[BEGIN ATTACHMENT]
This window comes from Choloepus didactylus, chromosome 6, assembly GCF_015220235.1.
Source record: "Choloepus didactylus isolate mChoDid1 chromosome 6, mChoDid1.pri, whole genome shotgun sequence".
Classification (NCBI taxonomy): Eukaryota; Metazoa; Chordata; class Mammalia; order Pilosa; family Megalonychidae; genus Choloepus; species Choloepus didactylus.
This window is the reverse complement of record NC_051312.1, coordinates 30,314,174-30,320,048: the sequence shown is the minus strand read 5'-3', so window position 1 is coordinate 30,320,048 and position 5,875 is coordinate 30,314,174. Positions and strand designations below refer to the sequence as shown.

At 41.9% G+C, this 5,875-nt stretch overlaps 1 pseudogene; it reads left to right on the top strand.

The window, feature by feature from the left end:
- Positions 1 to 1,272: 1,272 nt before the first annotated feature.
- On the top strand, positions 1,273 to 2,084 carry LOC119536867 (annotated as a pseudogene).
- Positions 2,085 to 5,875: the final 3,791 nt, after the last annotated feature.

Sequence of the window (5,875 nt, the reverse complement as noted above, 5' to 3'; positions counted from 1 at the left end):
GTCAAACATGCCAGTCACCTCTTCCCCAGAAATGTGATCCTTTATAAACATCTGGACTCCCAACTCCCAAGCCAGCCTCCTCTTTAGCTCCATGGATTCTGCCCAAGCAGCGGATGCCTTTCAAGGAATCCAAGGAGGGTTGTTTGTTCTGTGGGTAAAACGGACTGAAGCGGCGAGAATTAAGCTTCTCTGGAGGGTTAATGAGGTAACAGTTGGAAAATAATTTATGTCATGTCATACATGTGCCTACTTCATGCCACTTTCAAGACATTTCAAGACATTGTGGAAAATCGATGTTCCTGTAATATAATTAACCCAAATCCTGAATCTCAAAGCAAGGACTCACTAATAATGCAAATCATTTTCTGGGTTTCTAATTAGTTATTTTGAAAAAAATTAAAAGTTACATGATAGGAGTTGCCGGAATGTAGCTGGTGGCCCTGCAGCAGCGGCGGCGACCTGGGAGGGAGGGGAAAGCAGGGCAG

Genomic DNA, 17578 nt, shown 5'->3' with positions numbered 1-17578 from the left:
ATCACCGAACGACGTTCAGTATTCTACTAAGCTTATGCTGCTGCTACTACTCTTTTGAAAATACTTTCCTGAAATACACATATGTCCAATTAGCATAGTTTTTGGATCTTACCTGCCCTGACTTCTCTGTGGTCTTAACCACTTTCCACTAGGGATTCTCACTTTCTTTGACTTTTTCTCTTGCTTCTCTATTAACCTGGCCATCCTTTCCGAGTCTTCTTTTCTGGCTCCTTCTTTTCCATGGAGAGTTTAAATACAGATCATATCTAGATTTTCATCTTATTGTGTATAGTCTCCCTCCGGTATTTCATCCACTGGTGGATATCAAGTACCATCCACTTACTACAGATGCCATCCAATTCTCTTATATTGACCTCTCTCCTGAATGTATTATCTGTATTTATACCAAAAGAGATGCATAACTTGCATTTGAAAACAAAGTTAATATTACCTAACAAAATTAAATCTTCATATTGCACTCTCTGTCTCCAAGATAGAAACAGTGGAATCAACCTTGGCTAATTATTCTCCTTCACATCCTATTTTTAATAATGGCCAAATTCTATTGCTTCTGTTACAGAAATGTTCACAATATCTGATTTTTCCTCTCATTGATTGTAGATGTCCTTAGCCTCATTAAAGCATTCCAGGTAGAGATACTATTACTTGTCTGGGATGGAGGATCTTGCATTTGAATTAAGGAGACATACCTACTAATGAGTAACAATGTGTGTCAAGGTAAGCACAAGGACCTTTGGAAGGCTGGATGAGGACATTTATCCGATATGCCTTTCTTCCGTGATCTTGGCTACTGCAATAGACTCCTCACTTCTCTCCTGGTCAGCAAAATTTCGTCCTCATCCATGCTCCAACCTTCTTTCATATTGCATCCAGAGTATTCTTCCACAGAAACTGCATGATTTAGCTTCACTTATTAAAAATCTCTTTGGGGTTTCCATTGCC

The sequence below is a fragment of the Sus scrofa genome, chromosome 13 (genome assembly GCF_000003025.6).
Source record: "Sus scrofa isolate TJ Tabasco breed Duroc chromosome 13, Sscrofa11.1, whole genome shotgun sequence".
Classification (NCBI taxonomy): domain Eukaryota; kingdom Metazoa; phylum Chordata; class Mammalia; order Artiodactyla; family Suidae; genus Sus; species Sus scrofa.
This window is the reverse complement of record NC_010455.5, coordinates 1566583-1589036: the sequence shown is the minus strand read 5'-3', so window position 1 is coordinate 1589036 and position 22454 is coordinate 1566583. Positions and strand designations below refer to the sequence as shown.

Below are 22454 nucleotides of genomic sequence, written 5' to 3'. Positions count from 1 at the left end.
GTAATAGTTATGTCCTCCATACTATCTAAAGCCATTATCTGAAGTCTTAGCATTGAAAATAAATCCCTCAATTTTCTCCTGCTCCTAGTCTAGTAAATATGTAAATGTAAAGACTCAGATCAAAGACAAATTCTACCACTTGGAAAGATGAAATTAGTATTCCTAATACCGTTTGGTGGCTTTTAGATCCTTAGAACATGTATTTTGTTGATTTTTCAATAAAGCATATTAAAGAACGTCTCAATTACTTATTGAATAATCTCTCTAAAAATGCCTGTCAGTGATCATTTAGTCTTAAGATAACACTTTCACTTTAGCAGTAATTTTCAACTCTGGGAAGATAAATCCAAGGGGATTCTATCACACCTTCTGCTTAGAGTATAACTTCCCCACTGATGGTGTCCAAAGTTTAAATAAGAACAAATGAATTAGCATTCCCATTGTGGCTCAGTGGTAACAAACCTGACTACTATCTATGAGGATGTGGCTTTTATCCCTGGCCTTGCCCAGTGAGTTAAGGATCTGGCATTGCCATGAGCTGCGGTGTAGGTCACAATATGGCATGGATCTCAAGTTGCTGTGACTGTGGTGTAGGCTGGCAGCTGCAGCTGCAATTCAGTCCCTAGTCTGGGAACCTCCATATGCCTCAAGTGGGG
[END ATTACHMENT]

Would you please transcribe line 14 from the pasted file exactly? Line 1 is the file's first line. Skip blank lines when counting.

The sequence below is a fragment of the Sus scrofa genome, chromosome 13 (genome assembly GCF_000003025.6).